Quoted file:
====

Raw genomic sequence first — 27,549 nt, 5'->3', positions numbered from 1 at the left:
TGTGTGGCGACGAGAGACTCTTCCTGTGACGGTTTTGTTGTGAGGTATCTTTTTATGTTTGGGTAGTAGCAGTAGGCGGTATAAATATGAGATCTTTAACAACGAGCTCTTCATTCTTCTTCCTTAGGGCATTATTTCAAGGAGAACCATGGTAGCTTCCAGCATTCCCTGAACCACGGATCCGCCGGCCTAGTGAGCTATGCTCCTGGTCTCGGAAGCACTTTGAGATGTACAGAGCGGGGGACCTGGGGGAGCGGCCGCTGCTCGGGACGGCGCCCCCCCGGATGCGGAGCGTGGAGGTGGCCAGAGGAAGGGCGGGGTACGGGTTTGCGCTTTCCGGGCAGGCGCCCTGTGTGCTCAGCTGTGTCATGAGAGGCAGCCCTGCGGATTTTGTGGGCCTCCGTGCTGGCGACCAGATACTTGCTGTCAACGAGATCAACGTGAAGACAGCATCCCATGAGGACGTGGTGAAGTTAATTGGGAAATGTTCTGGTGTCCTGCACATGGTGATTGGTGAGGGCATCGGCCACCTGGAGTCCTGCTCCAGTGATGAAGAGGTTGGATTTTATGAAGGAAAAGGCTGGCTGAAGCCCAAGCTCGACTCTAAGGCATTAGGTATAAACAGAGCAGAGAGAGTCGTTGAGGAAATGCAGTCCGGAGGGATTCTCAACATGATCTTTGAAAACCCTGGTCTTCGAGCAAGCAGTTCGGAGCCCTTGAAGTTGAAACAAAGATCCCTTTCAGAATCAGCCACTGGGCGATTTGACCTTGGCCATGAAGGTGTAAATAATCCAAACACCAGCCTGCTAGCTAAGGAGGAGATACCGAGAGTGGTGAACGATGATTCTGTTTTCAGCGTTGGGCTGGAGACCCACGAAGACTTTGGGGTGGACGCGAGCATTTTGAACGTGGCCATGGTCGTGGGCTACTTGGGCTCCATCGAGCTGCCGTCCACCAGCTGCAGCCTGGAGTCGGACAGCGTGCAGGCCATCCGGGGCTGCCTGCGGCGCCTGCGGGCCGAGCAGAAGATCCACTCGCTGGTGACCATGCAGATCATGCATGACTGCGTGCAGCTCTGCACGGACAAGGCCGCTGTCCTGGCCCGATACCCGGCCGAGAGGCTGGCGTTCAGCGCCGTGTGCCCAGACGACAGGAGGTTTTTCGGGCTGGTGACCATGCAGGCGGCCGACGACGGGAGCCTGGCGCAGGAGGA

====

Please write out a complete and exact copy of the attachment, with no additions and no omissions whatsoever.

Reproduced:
Raw genomic sequence first — 27,549 nt, 5'->3', positions numbered from 1 at the left:
TGTGTGGCGACGAGAGACTCTTCCTGTGACGGTTTTGTTGTGAGGTATCTTTTTATGTTTGGGTAGTAGCAGTAGGCGGTATAAATATGAGATCTTTAACAACGAGCTCTTCATTCTTCTTCCTTAGGGCATTATTTCAAGGAGAACCATGGTAGCTTCCAGCATTCCCTGAACCACGGATCCGCCGGCCTAGTGAGCTATGCTCCTGGTCTCGGAAGCACTTTGAGATGTACAGAGCGGGGGACCTGGGGGAGCGGCCGCTGCTCGGGACGGCGCCCCCCCGGATGCGGAGCGTGGAGGTGGCCAGAGGAAGGGCGGGGTACGGGTTTGCGCTTTCCGGGCAGGCGCCCTGTGTGCTCAGCTGTGTCATGAGAGGCAGCCCTGCGGATTTTGTGGGCCTCCGTGCTGGCGACCAGATACTTGCTGTCAACGAGATCAACGTGAAGACAGCATCCCATGAGGACGTGGTGAAGTTAATTGGGAAATGTTCTGGTGTCCTGCACATGGTGATTGGTGAGGGCATCGGCCACCTGGAGTCCTGCTCCAGTGATGAAGAGGTTGGATTTTATGAAGGAAAAGGCTGGCTGAAGCCCAAGCTCGACTCTAAGGCATTAGGTATAAACAGAGCAGAGAGAGTCGTTGAGGAAATGCAGTCCGGAGGGATTCTCAACATGATCTTTGAAAACCCTGGTCTTCGAGCAAGCAGTTCGGAGCCCTTGAAGTTGAAACAAAGATCCCTTTCAGAATCAGCCACTGGGCGATTTGACCTTGGCCATGAAGGTGTAAATAATCCAAACACCAGCCTGCTAGCTAAGGAGGAGATACCGAGAGTGGTGAACGATGATTCTGTTTTCAGCGTTGGGCTGGAGACCCACGAAGACTTTGGGGTGGACGCGAGCATTTTGAACGTGGCCATGGTCGTGGGCTACTTGGGCTCCATCGAGCTGCCGTCCACCAGCTGCAGCCTGGAGTCGGACAGCGTGCAGGCCATCCGGGGCTGCCTGCGGCGCCTGCGGGCCGAGCAGAAGATCCACTCGCTGGTGACCATGCAGATCATGCATGACTGCGTGCAGCTCTGCACGGACAAGGCCGCTGTCCTGGCCCGATACCCGGCCGAGAGGCTGGCGTTCAGCGCCGTGTGCCCAGACGACAGGAGGTTTTTCGGGCTGGTGACCATGCAGGCGGCCGACGACGGGAGCCTGGCGCAGGAGGA